BTW, even the Corvair had understeer (granted, it was awfully low but with a huge rear weight bias what does one expect). Most of the NASCARs, and all of the F1 and Indy cars have healthy doses of understeer because of the huge speed range those cars cover.

At Bondurant, the saying is "if the wheels is spinnin' you ain't winnin'". It may look spectactular, but driftin' is not the fastest way around a road course. There is, however, a big difference between a proper 4whl drift (which is taught at many race schools) and "driftin'".

There's a bunch of mathematical baggage that goes along with lower understeer, among these are increasing instability and a less damped yaw gradient, as well as increasing response time (I know that sounds wrong, but I assure you it is not). These things conspire to make controllability on a power limited car very difficult.

Case in point, several people running pre-2004 Honda S2000's found themselves with their hands full time and time again with the taillights swapping with the headlights under both AutoX and road racing conditions. According to one mag article, Honda made some changes to the rear suspension and the front and rear tires to improve this. They changed from 205/55 16Front-225/50 16Rear to 215/4517Front-245/4017Rear. The tire width difference (rear wider) is greater, and the aspect is lower for both - this usually means more understeer.

For RWD's that you can't smoke the rears at will, the name of the game is energy conservation, and the faster you go the more important it becomes. Setups for AutoX and Club Racing are significantly different, and I and other friends have found ourselves with hands full taking an AutoX setup to a road course - so if your experience is with AutoX the tendency will be to prefer lower understeer.

With increased speed, a low understeer car will approach uncontrollability (your wheel responsiveness gets quicker with increased speed).

Bottom line, understeer is required for a stable and controllable car in all conditions. Like anything, there is a correct amount that each car needs to feel natural and correct throught it's usable speed range, and it is definitely possible to have too much or too little. Some vehicles (not ground, aircraft) have 'oversteer' in pitch, yaw and roll, and it is physically impossible to control them without computer intervention (F-111, F16, F18 to name a few).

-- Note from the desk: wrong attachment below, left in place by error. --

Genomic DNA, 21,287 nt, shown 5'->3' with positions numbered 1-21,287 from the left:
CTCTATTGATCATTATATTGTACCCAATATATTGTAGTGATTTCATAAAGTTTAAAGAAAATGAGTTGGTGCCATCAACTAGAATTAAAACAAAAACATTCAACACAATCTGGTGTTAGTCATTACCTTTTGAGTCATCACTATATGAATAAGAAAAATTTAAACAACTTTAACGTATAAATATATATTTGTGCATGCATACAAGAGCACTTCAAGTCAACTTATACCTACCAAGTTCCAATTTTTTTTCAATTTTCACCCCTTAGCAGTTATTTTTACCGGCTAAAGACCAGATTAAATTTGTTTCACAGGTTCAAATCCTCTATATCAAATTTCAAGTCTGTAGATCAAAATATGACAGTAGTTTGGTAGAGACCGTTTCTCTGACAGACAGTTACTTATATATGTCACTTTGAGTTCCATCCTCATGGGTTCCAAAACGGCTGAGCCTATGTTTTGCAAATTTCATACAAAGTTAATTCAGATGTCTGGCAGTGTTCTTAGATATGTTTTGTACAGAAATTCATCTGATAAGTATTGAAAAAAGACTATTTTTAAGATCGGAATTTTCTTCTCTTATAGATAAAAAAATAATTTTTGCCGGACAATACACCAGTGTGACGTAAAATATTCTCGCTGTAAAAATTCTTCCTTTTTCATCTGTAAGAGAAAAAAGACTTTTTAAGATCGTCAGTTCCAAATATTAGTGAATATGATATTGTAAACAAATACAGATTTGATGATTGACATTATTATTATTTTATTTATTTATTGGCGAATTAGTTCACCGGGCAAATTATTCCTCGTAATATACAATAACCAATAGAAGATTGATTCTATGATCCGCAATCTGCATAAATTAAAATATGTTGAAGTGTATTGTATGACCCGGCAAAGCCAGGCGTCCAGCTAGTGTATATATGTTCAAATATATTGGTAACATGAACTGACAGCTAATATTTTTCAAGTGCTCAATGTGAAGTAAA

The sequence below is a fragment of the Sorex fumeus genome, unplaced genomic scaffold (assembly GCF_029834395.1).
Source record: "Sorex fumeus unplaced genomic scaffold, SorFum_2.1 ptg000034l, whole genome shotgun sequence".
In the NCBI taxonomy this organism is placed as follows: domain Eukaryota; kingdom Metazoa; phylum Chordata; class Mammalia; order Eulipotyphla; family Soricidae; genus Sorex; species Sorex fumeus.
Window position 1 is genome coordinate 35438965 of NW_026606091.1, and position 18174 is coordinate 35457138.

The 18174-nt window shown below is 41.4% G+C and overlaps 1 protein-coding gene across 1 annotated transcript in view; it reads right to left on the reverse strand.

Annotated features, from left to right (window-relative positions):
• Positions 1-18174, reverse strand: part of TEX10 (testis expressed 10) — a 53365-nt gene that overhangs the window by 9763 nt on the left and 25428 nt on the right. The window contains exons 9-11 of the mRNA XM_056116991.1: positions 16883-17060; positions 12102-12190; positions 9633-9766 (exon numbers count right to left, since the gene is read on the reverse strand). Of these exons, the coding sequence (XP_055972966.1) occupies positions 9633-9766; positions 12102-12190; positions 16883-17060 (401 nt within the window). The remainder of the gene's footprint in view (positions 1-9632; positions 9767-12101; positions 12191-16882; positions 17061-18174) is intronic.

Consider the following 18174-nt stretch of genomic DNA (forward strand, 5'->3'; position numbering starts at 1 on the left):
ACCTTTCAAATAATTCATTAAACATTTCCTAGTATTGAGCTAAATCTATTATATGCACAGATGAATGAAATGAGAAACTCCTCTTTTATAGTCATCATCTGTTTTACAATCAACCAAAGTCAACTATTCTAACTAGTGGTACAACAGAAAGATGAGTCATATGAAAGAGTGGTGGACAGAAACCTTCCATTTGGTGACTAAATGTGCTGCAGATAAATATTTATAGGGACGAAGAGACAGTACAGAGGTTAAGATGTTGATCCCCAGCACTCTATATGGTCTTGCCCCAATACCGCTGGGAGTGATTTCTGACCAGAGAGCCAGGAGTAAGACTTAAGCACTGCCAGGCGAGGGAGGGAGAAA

Again, two very good books on the subject:
"Race Car Vehicle Dynamics" by Milliken & Milliken and "Fundamentals of Vehicle Dynamics" by Gillespie

Darkhamr, you're not stupid. There is plenty of misguided info in and out of the industry when it comes to "understeer" and understanding what it means. It takes plenty of schooling, driving experience, and concentrated effort to understand and see in your head what is truly going on. If you're really interested, look up those books and have a read, some of the Milliken & Milliken book is very entertaining (especially the chapters about the Chapparals).

So, getting back on track (as I have digressed) we've got (N/A version, since that's the only official version of the car):

0-60mph: 7.5-8.0 sec
1/4mi time/speed: 15.5-16.0 sec @ 90MPH
skidpad lateral g's: Anybody's guess? (sure to be tire-related, the Detroit Auto Show pics have a very agressive looking Goodyear tire on them.)
60mph stopping distance: Anybody's guess?
80mph stopping distance: Anybody's guess?

Perhaps we can put this (if we have a consensus) in the technical section or have it put in the "specs" section as "anticipated performance specs".
 

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Funny you should mention the F-111 and F-16 since while at GD-FW (now LM TAS) I worked on advanced controls specifically full authority digital flight controls for the PDFCS and AFTI F-16 (which to a certain extent could fly sideways - made life "interesting" for chase planes but mean it hold the nose on target far longer than normal.

The term we used at the time was "unstable" which really meant to to go up, you dropped the tail rather than raising the nose (one reason the Falcon is not flown off carriers.

This is analogous to oversteer in turning where the tail goes out and I agree, too much oversteer makes a car uncontrollable by normal drivers ( a few years ago I recall being told you could not drift a Formula Atlantic. Could.) and slow. Just a wee bit now...

An understeering car is usually accompanied by enough caster to make the car want to go in a straight line. This is ideal for driving from New Orleans to Orlando after work which is essentially a right turn after about six hours and a bear left two hours later. Typical American driving.

On a superspeedway, neutral to slight understeer is the least exhausting on both driver and tires particularly in a state where aerodynamics are important.

However we are talking about autocrossing (or I thought we were) and the rules are different. Here the need it to negotiate and exit quite tight turns as rapidly as possible (sometimes I will trade entrance speed which I can kick off quickly with braking & which also transfers the weight to the front tires for exit speed which determines the time down the next chute).

As for underpowered cars, the force required to spin a typicl car once traction is broken is about 40 lbs. Even a mouse motor with RWD can swing if properly balanced. This is where a limited slip or locker is essential so that the car doesn't raise one rear leg and pixx rubber on the track instead of delivering tractive force.